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CURRENT ISSUETHE JOURNAL OF CARDIOVASCULAR SURGERY

A Journal on Cardiac, Vascular and Thoracic Surgery


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REVIEWS  NEW DEVELOPMENTS WITH DRUG-ELUTING BALLOONS


The Journal of Cardiovascular Surgery 2016 February;57(1):23-8

language: English

What are the potential limitations of drug coated balloons and possible ways to overcome

Michael WERK

Department of Radiology and Nuclear Medicine, Martin-Luther-Clinic, Berlin, Germany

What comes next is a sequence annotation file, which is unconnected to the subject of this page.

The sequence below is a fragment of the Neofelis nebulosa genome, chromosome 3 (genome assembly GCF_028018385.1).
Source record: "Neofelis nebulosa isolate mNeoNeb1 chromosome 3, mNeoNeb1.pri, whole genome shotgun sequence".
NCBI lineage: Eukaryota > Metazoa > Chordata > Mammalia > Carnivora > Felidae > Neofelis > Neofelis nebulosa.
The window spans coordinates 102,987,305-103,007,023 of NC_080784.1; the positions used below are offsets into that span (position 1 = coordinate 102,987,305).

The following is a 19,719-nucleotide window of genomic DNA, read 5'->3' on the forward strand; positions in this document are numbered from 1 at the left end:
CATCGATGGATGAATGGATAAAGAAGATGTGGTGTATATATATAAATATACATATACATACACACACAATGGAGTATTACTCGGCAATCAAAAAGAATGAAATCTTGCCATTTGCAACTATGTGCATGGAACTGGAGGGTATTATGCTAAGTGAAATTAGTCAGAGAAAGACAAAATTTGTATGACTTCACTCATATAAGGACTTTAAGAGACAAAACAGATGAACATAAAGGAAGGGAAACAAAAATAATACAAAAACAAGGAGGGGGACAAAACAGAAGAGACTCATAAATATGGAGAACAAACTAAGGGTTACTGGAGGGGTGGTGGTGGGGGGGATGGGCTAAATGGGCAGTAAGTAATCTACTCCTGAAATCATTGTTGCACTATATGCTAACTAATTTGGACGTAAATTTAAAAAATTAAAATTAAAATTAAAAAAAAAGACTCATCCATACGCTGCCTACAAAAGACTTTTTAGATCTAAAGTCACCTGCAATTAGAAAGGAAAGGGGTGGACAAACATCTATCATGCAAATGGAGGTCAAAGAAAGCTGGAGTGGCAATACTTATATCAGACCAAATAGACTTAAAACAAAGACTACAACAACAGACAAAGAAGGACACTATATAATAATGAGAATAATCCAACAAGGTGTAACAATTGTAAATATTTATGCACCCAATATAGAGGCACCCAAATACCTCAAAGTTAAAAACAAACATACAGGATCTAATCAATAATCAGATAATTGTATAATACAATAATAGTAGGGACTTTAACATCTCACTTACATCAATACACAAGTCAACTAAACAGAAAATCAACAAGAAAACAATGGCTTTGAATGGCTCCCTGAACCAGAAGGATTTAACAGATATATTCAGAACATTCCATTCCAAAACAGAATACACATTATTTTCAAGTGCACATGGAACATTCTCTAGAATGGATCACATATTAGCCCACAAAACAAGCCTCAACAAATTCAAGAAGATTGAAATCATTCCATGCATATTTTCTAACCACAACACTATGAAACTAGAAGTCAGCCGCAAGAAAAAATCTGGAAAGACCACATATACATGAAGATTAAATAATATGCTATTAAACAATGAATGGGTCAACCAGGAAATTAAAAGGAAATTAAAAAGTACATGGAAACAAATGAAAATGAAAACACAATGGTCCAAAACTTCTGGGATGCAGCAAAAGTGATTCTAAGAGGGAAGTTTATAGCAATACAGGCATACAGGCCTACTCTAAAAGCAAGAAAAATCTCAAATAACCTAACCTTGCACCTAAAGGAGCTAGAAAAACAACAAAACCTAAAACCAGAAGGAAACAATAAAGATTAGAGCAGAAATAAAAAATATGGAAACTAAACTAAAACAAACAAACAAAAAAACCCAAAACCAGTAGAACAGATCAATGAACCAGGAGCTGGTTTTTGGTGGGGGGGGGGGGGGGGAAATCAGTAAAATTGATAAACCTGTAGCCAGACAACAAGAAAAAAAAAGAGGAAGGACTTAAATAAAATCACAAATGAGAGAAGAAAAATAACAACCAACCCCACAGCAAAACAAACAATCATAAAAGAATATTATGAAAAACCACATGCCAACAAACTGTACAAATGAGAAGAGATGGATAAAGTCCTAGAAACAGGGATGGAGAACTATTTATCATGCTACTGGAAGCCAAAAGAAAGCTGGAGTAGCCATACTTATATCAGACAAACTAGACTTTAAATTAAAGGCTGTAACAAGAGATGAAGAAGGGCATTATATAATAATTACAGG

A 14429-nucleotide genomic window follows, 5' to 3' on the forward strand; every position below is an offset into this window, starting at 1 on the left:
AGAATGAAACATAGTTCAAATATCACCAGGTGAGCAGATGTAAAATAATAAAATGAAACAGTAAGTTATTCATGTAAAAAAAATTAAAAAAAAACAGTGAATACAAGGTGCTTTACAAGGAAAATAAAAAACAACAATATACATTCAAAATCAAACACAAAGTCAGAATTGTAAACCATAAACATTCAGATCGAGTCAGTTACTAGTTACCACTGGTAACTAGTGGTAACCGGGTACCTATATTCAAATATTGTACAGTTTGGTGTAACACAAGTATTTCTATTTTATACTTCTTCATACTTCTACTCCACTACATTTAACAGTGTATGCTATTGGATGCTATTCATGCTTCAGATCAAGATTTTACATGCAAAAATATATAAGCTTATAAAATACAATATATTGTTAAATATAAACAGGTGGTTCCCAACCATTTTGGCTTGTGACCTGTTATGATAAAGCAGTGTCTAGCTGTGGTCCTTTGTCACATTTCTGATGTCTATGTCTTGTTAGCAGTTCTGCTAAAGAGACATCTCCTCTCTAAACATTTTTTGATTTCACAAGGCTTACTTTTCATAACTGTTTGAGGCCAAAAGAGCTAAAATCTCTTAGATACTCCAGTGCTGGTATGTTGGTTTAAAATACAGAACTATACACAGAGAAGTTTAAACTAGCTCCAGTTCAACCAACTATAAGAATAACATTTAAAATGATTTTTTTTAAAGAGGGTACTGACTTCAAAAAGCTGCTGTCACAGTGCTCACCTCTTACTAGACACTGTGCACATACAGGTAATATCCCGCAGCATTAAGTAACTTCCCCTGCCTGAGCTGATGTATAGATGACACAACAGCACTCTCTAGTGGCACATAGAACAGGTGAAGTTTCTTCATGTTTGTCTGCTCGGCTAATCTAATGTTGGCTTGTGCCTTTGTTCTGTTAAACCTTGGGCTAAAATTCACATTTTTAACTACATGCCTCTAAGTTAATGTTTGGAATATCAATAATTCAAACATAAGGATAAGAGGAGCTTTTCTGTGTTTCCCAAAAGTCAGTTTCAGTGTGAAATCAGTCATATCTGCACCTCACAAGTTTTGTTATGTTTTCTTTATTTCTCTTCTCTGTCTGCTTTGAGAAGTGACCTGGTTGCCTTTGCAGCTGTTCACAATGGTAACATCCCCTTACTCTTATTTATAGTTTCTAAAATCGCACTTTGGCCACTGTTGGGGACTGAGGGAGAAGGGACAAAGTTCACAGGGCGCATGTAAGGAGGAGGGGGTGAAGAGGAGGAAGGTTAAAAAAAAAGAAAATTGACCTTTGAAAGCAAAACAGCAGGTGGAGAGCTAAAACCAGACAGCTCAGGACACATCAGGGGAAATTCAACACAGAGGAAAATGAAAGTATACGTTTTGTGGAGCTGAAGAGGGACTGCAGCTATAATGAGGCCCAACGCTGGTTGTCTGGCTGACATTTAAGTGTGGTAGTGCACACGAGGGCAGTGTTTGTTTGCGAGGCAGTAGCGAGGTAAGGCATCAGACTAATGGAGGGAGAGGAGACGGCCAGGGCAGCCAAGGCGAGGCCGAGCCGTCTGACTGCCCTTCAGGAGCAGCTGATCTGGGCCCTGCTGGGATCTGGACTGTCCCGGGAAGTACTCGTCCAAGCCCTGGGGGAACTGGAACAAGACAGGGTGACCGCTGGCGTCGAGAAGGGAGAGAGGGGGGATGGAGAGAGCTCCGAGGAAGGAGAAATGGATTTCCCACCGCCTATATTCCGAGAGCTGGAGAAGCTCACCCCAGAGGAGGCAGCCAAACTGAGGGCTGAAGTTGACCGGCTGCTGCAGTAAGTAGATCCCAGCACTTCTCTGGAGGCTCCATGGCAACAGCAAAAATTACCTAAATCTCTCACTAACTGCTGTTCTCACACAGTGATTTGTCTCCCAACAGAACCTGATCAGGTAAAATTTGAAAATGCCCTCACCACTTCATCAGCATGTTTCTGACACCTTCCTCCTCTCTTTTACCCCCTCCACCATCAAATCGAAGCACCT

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In several independent randomized clinical studies, it has been shown that drug-coated balloons (DCBs) cause persistent clinically meaningful and statistically significant inhibition of restenosis in femoropopliteal arteries in comparison to percutaneous transluminal angioplasty with uncoated balloon catheters. The potential benefits of delivering an antiproliferative drug into the vessel wall using a balloon as transporter are manifold: 1) widespread applicability: balloon angioplasty is suitable for use in a wide range of lesions. The use of DCBs is technically less demanding and offers greater flexibility compared with stenting techniques. 2) Maintaining options: minimizing the use of durable implants is providing more options for following and complementary revascularization procedures; 3) proven efficacy: consistent, positive outcomes across studies and key subgroups have been demonstrated from the first preclinical studies to ongoing clinical trials. Beside the enthusiasm carried along with this novel technique and questioning if DCBs will become standard-of-care-therapy for the superficial femoral artery, the potential limitations have to be discussed.

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